Arts & Entertainment
Creating Distinct Characters
Lesson time 07:21 min
With examples from My Little Pony and The Simpsons, Nancy discusses how to voice multiple characters at once and how she manages to keep her stable of characters separate and distinct.
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Topics include: Differentiate Your Ponies · The Ultimate Challenge: Voicing Multiple Characters on The Simpsons · Creating a Distinct Voice for Nelson
[MUSIC PLAYING] - One of the most important things I'd like to leave with you is how to differentiate amongst your characters. You know, it's key, really, to getting hired, is how flexible you are, your versatility. They're going to want to hire somebody that can do multiple voices as opposed to just one voice. And not saying that you can't succeed if you have a special-- a unique voice, but making a living doing this, and doing lots of shows, I want you all to get cast in lots of shows. You know, versatility is the name of the game. So let's touch on that. - I got called in to do this little show called My Little Pony, and man, I've got such fond memories of that. That was so early in my career, and we were doing 65 episodes, and there was singing. So singing sessions took place separate from the record sessions. So this was like, wow, I am making a living doing My Little Pony. When I went in for the audition, there were so many ponies. It was just a stable of just-- Surf Rider, Baby Pony, Snuggles, Buttercup. And they were all about the same age, and some were males, and some were females. And I came across this reference tape, and the differences are so subtle, but they're definitely different. - So when I was on that job, I got the description of the character that was written out, and I saw that. And I kind of tried out a voice, and they were so similar in tone and pitch that there was a little bit of a leeway that I could lift this one up a little bit higher, higher pitch, take this one down a little lower and talk slower. Maybe keep it down there, and then I gave it a little Southern accent. Then I brought it even lower than that and slowed him way down. It made him be more like, I'm bored, I don't really like being a pony, that attitude, you know. And next thing you know, I've got seven, eight, 11 characters. But I guess my point is, they gave me a reference tape that I got to take home, and that was my training ground. And as you do it, you will become more and more familiar with those characters. So they will-- it's like, you can then do them in your sleep. So then when the time comes when you have to play a scene, and you're playing two, three, four characters, and they're your characters, you will-- well, the first time you do it, it's gonna be a challenge, but you'll do it. You'll definitely do it, because you will rehearse. Like you will drill, drill, drill, until you get it right. [MUSIC PLAYING] - We did this episode-- I think it's called Bible Stories, now that I think about it. And I was doing, I think, three characters in it, and I remember doing this reading. And there's-- look. There's no rehearsal for the reading of the script. It's like, you go in there, you do your homework on your own. You come in, and we do the reading. Somebody is reading all the direction. And there I am, and I just started doing it. And this particular scene, it's like I'm talking to myself, which is-- that's what I'm paid to d...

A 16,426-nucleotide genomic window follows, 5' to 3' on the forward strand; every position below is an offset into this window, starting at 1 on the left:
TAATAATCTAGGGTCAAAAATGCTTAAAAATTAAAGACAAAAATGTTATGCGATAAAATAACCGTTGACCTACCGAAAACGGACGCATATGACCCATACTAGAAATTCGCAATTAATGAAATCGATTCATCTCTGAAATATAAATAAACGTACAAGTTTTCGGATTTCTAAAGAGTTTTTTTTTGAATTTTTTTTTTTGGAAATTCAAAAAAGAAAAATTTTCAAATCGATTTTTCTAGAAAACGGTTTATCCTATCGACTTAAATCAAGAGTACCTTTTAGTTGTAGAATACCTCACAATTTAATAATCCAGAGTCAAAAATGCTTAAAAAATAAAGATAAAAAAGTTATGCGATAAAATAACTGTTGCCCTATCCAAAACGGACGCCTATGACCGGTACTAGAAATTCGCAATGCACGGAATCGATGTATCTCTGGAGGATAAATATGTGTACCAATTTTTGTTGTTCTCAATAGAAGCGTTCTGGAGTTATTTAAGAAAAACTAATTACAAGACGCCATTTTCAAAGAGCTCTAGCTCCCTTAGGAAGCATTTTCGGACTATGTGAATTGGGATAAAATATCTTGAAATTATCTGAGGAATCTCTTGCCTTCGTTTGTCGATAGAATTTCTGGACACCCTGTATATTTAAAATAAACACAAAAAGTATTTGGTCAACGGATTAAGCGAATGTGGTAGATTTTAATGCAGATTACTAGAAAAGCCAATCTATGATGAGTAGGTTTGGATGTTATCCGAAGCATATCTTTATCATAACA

About the Instructor
For nearly 40 years, Nancy Cartwright has voiced some of the most iconic animated characters on screen, including everyone’s favorite 10-year-old underachiever. Now the Emmy winner takes you into the recording booth to teach you the art of voice acting. In our first class to feature original animation, you’ll learn how to develop characters, get performance tips, and hear Nancy’s career advice. It’s time to get animated.
Featured Masterclass Instructor
The legendary voice actor reveals her creative process for giving life to animated characters with emotion, imagination, and humor.Explore the Class